Go to the Globe and Mail homepage

Jump to main navigationJump to main content

But bad weather in major wheat producing regions ? heavy rain in Saskatchewan, severe hot and dry weather in Russia and Kazakhstan ? has stirred buying interest among investors. (LASZLO BALOGH/REUTERS)
But bad weather in major wheat producing regions ? heavy rain in Saskatchewan, severe hot and dry weather in Russia and Kazakhstan ? has stirred buying interest among investors. (LASZLO BALOGH/REUTERS)

Grains

Wheat prices on the rebound Add to ...

Adverse weather in Canada, Europe and Russia has pushed the price of wheat sharply higher in the past week, as the once high-flying commodity rallies from recent depressed lows.

Like crude oil and other commodities in 2008, the price of wheat spiked to extremely high levels during the months before the credit crisis hit. Since then, beyond short rallies, the price of wheat has plunged as supply has risen.

More Related to this Story

But bad weather in major wheat producing regions - heavy rain in Saskatchewan, severe hot and dry weather in Russia and Kazakhstan - has stirred buying interest among investors. The latest surge has also been amplified by investors who had bet wheat prices would keep falling but who are now buying futures contracts to cover their short bets.

On Wednesday, wheat prices jumped 23 cents (U.S.), or 4.5 per cent, to $5.304 a bushel on the Chicago Board of Trade, based on September futures contract, the most actively traded. It was the fifth successive gain in trading - an overall increase of about 16 per cent - marking the longest rally since last November.

"The wheat market could very much comfortably go back to the high $5, low $6 area, that's a real possibility," said Rich Feltes, senior vice-president of MF Global Research in Chicago.

In June, the price was a multiyear low of $4.45 a bushel.



A lot will depend how your crop does up there. It's been a terrible start, and you need great weather. Rich Feltes, MF Global Research


The future of this season's crop in Canada - the world No 2 exporter behind the U.S. - is an important factor for the price.

"A lot will depend how your crop does up there," Mr. Feltes said. "It's been a terrible start, and you need great weather."

Wheat prices in February, 2008, exceeded $10 a bushel, sent spiraling higher by low global wheat stocks and increased interest among investors. The spike, like that in oil, has been blamed by some commentators on pure speculation and a financial regulation reform bill now being finalized by the U.S. Congress includes curbs on how many futures contracts investors can hold,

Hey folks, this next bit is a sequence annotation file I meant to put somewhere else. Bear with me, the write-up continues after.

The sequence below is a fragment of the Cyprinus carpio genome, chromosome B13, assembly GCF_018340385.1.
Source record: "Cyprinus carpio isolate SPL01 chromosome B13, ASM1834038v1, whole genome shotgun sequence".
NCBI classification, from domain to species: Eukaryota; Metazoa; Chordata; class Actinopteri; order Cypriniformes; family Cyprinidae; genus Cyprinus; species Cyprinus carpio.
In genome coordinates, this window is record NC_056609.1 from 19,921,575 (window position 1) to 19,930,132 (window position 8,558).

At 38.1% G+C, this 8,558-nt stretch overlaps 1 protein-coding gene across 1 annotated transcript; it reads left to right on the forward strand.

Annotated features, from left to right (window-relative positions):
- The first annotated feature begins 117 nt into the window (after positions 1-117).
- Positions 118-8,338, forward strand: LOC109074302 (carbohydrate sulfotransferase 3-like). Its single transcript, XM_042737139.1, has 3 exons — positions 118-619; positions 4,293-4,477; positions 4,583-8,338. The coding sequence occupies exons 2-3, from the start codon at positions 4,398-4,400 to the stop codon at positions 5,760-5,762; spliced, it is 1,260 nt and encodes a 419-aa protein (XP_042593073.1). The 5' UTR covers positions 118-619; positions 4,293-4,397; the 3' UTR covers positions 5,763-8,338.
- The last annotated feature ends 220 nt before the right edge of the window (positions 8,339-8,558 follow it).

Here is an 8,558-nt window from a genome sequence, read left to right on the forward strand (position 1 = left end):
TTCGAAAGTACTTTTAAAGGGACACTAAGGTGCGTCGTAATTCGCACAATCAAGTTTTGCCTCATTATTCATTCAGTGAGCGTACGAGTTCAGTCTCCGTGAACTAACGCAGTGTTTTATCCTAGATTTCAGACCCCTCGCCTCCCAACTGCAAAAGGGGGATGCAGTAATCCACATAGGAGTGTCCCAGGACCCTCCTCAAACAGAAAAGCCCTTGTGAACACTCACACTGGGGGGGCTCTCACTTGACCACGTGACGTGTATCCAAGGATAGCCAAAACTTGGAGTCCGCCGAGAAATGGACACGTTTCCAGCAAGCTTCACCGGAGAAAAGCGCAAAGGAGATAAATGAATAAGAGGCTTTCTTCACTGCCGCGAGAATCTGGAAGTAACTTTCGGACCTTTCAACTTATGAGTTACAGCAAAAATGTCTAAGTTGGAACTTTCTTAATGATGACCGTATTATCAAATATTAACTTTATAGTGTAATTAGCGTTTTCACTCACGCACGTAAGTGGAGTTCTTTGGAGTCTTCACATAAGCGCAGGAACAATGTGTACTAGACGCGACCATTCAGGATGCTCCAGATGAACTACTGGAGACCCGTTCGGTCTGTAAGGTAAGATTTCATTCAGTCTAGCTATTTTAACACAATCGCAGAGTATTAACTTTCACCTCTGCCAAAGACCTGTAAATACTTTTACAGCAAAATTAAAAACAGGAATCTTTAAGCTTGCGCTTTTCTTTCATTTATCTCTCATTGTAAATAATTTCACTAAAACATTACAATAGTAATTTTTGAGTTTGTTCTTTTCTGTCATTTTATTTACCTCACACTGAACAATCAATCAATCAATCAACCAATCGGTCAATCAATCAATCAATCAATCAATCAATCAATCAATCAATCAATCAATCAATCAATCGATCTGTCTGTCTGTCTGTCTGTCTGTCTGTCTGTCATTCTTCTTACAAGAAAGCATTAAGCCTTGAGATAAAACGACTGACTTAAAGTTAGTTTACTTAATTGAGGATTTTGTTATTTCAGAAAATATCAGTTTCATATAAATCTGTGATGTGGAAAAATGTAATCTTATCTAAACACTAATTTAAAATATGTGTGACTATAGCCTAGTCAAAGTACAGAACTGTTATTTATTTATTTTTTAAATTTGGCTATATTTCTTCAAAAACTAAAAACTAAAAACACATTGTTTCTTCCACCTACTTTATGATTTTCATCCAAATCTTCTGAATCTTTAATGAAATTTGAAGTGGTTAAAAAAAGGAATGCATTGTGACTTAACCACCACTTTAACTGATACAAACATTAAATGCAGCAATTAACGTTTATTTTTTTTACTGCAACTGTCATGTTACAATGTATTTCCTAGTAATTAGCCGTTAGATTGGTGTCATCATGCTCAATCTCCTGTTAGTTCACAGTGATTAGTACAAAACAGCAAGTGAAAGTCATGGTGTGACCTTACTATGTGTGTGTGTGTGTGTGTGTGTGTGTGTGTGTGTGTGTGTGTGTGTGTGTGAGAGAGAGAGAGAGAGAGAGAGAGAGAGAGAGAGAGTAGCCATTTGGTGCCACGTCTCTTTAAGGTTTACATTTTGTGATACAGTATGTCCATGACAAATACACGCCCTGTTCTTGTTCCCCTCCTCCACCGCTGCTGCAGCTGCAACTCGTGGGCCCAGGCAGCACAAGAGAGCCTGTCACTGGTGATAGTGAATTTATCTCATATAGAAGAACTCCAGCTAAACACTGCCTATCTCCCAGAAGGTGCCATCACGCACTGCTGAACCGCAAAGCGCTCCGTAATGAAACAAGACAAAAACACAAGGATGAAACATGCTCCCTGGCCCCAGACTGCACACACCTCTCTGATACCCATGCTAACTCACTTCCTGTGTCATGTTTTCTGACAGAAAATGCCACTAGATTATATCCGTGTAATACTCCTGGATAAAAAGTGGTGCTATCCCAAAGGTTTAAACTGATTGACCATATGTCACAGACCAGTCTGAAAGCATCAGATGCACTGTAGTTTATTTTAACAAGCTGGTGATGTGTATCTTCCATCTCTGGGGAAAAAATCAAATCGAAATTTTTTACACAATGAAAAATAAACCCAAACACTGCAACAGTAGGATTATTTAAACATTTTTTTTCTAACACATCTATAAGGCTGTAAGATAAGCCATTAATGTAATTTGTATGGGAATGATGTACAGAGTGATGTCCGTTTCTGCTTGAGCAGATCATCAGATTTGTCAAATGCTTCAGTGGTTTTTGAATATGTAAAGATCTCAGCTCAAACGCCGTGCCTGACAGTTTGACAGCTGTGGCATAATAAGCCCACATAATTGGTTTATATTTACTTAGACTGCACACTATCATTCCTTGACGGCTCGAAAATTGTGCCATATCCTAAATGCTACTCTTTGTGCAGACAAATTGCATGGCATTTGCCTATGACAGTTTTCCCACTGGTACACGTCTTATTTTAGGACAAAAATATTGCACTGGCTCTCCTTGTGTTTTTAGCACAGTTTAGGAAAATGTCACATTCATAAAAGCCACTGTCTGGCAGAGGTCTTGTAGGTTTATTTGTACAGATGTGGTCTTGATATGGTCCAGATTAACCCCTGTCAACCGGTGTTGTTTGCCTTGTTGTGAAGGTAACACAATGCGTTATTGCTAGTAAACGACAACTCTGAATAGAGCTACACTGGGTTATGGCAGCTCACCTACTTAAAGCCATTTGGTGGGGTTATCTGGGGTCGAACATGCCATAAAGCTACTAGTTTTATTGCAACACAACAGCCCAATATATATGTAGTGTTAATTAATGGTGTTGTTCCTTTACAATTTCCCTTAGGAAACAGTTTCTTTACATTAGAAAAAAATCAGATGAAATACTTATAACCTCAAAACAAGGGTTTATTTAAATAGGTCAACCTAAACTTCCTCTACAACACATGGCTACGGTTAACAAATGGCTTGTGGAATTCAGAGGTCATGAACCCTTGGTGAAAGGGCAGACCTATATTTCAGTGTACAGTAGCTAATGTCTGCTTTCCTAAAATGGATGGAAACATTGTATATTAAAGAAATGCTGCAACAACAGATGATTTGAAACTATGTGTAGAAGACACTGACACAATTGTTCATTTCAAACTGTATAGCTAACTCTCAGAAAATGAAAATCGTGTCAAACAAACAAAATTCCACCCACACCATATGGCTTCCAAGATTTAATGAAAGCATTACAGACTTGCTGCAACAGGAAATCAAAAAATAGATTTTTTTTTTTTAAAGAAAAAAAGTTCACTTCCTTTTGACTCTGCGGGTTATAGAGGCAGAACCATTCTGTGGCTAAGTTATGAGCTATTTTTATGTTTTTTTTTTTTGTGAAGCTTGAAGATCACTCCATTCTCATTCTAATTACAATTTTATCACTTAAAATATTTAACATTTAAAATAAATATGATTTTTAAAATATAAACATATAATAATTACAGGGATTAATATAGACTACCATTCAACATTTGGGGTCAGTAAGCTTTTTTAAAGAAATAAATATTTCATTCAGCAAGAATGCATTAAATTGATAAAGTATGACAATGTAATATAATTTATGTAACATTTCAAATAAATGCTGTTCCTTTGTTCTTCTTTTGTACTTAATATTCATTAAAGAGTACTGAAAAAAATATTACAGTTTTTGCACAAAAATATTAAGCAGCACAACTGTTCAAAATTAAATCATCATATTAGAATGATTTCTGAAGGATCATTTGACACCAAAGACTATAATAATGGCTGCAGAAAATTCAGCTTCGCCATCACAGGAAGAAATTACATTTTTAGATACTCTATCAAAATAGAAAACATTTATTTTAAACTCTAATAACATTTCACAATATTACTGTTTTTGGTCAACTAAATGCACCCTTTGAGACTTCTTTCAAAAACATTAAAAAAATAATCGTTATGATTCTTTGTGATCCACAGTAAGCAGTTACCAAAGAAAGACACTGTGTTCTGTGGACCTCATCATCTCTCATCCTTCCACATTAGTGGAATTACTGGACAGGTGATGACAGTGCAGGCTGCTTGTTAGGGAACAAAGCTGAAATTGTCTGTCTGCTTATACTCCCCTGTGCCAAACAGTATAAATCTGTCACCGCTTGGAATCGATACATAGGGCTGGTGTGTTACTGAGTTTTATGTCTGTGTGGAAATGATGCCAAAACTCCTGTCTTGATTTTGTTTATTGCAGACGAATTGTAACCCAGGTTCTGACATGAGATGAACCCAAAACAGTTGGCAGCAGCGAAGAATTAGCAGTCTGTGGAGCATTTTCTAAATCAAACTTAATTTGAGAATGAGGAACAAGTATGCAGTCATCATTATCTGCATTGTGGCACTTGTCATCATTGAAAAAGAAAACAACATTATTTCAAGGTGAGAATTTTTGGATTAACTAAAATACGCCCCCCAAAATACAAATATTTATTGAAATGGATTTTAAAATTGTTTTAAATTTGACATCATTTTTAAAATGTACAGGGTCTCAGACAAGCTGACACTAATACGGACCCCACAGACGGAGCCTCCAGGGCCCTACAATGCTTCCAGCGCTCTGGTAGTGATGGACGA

It's an attempt to quell unwarranted speculation, but Mr. Feltes said it is unnecessary and could be harmful.

Since the peak - when global wheat stocks sat at a two-decade low of 123 million tonnes - the price has steadily declined as the amount of wheat has risen. In June, the U.S. Department of Agriculture pegged the level at 194 million tonnes, which many traders expect will be reduced in the July report set for Friday. Mr. Feltes expects a new number of around 180 million tonnes.

IKAR, a Russian research agency, on Wednesday cut its estimate of production for Russia, the world's No. 3 exporter, by 3.5 per cent from a late-June forecast because of the hot and dry weather.

So the market focus turns to the U.S. government update on Friday.

"It will be important to get an understanding of what USDA's view is on the global wheat situation and where they peg Western Europe, Black Sea and Canadian wheat crops," said strategist Luke Mathews of Commonwealth Bank of Australia, according to a report by Reuters.

Follow on Twitter: @davidebner

In the know

Most popular videos »

Highlights

More from The Globe and Mail

Most popular